Nothing gets birders more excited than widespread reports of unusual birds. They jump in their cars, drive hundreds of miles, and hope to spot a "life bird." Sometimes they are successful; sometimes they are not. It's all part of the thrill of birding.
Right now much of the northern United States is being invaded by snowy owls. From Minnesota to the East Coast and as far south as West Virginia, birding hot lines have been humming with reports of dozens of snowy owls. Every day this week I've seen new reports of snowy owls.
So far most reports are coming from the Great Lakes states and the Northeast. Last weekend one even showed up in Bermuda. In 2011 a similar invasion saw most of the reports originate in western states.
Featured prominently in J.K. Rowling's "Harry Potter" books and movies, snowy owls are well known among the general public. Birders, however, have long held these occasional visitors from the north in high regard. It can take decades to check this species off on a life list. I saw my one and only snowy owl in Oklahoma on the prairie in the early 1980s.
Normally snowy owls live on the tundra of northern Canada and Alaska far from most human observers. When lemming populations are high, females lay as many as 13 eggs. When lemming numbers are low, they lay as few as 3 eggs, or they may forego nesting entirely. Regardless of nesting success, however, every three to five years at least some wander south, presumably in search of food.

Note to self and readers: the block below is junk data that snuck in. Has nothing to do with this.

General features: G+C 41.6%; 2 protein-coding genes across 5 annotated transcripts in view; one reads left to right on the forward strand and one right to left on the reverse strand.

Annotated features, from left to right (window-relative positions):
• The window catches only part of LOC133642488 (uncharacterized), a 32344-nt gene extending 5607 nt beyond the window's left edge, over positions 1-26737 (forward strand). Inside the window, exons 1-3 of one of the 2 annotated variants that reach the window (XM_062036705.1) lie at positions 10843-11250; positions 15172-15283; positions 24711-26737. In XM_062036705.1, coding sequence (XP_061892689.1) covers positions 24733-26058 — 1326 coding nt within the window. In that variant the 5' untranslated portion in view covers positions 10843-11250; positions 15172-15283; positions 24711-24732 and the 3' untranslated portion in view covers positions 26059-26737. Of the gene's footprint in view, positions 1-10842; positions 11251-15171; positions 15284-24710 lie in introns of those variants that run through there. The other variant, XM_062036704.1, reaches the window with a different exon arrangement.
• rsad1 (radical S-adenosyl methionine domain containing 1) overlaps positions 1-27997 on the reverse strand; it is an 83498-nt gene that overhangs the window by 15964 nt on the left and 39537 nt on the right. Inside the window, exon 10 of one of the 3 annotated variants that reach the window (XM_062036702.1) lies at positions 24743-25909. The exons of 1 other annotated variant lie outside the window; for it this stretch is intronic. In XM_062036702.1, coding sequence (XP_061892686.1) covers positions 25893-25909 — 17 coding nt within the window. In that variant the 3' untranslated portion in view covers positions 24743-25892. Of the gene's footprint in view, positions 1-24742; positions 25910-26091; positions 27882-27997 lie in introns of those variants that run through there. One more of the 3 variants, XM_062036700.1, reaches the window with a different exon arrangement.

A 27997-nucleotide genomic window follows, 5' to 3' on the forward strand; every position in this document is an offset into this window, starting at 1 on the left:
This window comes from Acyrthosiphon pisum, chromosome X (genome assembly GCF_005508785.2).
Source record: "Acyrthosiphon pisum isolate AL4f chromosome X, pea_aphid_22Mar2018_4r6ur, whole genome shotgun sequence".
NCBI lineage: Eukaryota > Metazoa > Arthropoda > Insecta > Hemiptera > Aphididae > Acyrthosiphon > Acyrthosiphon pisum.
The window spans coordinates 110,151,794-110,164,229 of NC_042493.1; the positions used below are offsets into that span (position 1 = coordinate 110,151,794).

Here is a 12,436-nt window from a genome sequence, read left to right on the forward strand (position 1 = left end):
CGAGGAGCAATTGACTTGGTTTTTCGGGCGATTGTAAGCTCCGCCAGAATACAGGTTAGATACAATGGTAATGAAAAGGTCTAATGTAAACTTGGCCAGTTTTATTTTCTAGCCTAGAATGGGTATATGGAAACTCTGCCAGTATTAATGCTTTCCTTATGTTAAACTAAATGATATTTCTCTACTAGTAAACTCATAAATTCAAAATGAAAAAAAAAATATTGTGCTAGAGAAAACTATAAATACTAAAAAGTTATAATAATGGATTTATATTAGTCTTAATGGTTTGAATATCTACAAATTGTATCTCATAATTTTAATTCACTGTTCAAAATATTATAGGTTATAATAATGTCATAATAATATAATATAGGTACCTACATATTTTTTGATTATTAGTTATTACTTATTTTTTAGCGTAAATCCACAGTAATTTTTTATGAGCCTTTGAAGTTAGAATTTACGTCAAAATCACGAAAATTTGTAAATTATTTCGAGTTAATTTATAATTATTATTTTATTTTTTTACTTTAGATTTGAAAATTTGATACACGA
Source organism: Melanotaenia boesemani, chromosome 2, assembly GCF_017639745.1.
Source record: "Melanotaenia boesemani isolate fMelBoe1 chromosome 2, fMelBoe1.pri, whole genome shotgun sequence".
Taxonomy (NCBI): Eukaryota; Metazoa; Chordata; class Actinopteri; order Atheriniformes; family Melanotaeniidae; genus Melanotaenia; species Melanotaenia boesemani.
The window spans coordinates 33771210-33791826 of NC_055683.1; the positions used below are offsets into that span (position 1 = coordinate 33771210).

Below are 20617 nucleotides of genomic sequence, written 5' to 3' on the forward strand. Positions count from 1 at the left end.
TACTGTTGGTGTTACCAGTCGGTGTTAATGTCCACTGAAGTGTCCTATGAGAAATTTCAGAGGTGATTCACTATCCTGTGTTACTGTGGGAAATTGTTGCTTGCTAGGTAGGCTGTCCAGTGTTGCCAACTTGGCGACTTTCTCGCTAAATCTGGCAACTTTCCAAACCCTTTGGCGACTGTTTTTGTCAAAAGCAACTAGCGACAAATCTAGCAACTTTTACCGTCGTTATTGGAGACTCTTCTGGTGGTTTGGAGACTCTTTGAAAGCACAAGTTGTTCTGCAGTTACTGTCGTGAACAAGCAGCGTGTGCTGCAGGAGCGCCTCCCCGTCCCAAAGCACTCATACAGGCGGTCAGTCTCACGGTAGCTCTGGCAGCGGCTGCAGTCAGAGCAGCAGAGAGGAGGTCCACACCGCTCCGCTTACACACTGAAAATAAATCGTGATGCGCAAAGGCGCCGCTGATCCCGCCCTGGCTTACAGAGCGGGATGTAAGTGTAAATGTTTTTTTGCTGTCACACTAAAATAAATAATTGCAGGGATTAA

Snowy owls eat lemmings, voles, and other small rodents, and periodically these small mammal populations crash. When that happens, the owls can either head south to find food or starve. So they wander south until they find new food sources, which can include a variety of birds and small mammals.
Though a primary predator of lemmings and voles, snowy owls may actually help rodent populations. When rodents are plentiful, owls eat them and their droppings fertilize the barren tundra landscape and stimulate the limited plant growth. This in turn provides habitat for the rodents. But when snowfall is limited, rodents become easy prey and this contributes to periodic population crashes. So perhaps the snowy owls themselves help trigger the population crashes that send them in search of better winter food supplies.